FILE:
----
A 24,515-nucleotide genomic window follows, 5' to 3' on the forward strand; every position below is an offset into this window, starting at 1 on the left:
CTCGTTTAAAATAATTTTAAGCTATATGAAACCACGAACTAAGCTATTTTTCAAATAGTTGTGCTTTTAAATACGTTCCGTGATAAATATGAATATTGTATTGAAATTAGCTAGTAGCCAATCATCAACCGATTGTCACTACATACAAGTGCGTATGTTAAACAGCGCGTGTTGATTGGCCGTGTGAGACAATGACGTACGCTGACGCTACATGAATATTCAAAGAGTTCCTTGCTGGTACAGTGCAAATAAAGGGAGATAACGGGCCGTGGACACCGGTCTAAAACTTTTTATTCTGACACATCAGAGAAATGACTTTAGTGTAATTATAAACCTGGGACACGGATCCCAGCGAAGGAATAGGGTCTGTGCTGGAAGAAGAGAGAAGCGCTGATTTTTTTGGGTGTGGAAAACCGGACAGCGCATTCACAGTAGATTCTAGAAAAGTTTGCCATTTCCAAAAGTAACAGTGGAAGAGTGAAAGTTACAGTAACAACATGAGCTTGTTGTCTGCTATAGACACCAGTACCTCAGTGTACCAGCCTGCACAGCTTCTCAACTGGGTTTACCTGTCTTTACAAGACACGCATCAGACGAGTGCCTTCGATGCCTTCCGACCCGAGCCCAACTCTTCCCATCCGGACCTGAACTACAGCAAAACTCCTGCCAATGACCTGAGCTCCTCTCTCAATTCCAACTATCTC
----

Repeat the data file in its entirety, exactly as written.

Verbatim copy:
A 24,515-nucleotide genomic window follows, 5' to 3' on the forward strand; every position below is an offset into this window, starting at 1 on the left:
CTCGTTTAAAATAATTTTAAGCTATATGAAACCACGAACTAAGCTATTTTTCAAATAGTTGTGCTTTTAAATACGTTCCGTGATAAATATGAATATTGTATTGAAATTAGCTAGTAGCCAATCATCAACCGATTGTCACTACATACAAGTGCGTATGTTAAACAGCGCGTGTTGATTGGCCGTGTGAGACAATGACGTACGCTGACGCTACATGAATATTCAAAGAGTTCCTTGCTGGTACAGTGCAAATAAAGGGAGATAACGGGCCGTGGACACCGGTCTAAAACTTTTTATTCTGACACATCAGAGAAATGACTTTAGTGTAATTATAAACCTGGGACACGGATCCCAGCGAAGGAATAGGGTCTGTGCTGGAAGAAGAGAGAAGCGCTGATTTTTTTGGGTGTGGAAAACCGGACAGCGCATTCACAGTAGATTCTAGAAAAGTTTGCCATTTCCAAAAGTAACAGTGGAAGAGTGAAAGTTACAGTAACAACATGAGCTTGTTGTCTGCTATAGACACCAGTACCTCAGTGTACCAGCCTGCACAGCTTCTCAACTGGGTTTACCTGTCTTTACAAGACACGCATCAGACGAGTGCCTTCGATGCCTTCCGACCCGAGCCCAACTCTTCCCATCCGGACCTGAACTACAGCAAAACTCCTGCCAATGACCTGAGCTCCTCTCTCAATTCCAACTATCTC